Reasons Behind Your Slow Hot Water

Posted on: 23 January 2017

Why does it take quite long to have hot water flowing from your shower from the water heater? Well, several factors are to blame for this occurrence. This article will look at these variables and suggest ways to increase the speed of hot water to your faucets. Read on for more insight.

Piping layout

Generally, your water heater is connected to your fixtures through a pipe. Therefore, the distance between the water heater and your fixture is a key factor in determining the speed by which you receive hot water. The longer the distance, the more time it takes for the hot water to travel down the pipe to your fixture.

Diameter of pipes

The diameter of the pipe is another variable that affects the rate of hot water distribution. The smaller the pipe diameter, the quicker the hot water will reach your sink or shower.

Piping material

The heavier the pipe material, the more heat it draws from the hot water, which in turn reduces the speed of the hot water. For example, because galvanized pipe consists of a thicker wall compared to a copper pipe and is far heavier, it is bound to absorb more heat from the hot water. Homes with galvanized pipes will experience long waiting times for hot water compared to homes fitted with copper pipes of similar length.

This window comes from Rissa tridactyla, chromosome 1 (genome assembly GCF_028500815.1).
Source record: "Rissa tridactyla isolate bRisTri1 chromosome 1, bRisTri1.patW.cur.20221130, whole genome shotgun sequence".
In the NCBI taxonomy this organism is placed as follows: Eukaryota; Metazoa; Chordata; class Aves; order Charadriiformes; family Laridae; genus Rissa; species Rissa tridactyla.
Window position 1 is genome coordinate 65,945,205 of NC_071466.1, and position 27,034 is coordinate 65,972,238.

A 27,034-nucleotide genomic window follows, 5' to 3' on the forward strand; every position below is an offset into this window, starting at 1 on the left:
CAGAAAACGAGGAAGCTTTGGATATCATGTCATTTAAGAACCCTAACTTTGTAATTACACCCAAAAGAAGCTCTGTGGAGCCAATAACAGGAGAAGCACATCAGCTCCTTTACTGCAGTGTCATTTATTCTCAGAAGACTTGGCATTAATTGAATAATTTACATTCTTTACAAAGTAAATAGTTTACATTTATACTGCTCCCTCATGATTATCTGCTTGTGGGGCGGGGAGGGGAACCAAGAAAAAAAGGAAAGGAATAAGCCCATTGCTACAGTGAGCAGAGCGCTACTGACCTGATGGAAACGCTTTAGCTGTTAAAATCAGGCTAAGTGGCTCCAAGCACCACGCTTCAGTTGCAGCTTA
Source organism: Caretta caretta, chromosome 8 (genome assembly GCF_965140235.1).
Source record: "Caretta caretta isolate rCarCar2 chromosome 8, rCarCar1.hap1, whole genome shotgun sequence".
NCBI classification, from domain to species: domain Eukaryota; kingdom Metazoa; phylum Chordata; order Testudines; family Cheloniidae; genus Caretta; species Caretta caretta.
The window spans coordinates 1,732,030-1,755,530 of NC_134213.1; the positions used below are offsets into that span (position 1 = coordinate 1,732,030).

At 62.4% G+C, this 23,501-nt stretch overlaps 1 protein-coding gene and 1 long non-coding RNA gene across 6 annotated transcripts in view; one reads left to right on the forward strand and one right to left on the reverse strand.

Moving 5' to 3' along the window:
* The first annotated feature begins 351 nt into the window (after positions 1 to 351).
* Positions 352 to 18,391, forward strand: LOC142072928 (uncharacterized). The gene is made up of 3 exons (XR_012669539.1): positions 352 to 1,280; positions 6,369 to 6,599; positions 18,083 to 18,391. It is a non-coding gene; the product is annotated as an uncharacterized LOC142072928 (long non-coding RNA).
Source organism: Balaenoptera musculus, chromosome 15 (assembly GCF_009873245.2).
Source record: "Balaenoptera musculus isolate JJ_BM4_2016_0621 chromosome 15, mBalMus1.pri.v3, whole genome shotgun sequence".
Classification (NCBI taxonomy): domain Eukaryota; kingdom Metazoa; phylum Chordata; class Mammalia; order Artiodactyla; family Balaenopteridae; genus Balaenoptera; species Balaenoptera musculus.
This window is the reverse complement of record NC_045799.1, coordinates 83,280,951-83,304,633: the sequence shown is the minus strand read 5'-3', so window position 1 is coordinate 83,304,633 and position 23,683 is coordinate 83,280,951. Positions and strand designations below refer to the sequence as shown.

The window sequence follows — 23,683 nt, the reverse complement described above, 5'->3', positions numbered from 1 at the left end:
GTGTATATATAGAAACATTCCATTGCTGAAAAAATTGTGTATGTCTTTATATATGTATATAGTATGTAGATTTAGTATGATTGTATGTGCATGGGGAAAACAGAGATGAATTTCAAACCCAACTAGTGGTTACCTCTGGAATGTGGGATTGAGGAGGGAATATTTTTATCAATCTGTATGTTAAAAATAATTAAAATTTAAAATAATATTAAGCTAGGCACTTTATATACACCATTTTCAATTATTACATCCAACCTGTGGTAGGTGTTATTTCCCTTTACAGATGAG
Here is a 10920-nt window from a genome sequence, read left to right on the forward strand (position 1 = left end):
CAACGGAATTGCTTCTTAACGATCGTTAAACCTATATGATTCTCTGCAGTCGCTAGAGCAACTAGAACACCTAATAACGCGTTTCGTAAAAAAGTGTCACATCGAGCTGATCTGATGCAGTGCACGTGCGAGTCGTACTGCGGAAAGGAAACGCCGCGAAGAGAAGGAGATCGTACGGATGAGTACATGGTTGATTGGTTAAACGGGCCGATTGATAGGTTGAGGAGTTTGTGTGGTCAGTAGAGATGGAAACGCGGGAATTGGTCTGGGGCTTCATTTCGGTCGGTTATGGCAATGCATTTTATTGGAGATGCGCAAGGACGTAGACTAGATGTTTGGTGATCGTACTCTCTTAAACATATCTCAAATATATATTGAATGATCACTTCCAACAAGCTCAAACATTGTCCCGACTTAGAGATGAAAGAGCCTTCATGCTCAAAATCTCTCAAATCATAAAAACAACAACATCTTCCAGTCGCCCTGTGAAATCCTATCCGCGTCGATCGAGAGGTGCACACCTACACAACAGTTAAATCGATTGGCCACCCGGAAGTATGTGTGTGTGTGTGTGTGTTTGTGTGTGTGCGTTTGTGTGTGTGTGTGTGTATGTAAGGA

Strategies to get hot water a lot faster

Recirculation system

A good solution is to contact an electrician to come and install a recirculation system for you. This system comprises of a small pump which is installed underneath the sink far away from the water heater but connected through a plumbing line, normally a small-diameter piping. Water is distributed from the heater via the hot water pipes to the small pump, and then inside the cold water lines and back again to the heater.

The biggest advantage is fast hot water supply. Since hot water is constantly circulating across the system, you can get hot water through any faucet instantly, notwithstanding the distance of the faucet from the water heater.

Demand systems

Demand systems comprise of a small pump, a switch and some piping. Similar to the recirculation system, your electrician will install the small pump at the sink farthest away from the heater. However, instead of maintaining hot water inside the pipes, the pump is only activated through a motion sensor or button whenever you need hot water. Upon activation, the pump pumps hot water from the heater to your faucets rapidly. Because the higher flow rate, water arrives more quickly and less heat is absorbed from the water by the pipes.

In conclusion, talk with your electrician about installing one of these systems in your home to enjoy the convenience of quick hot water.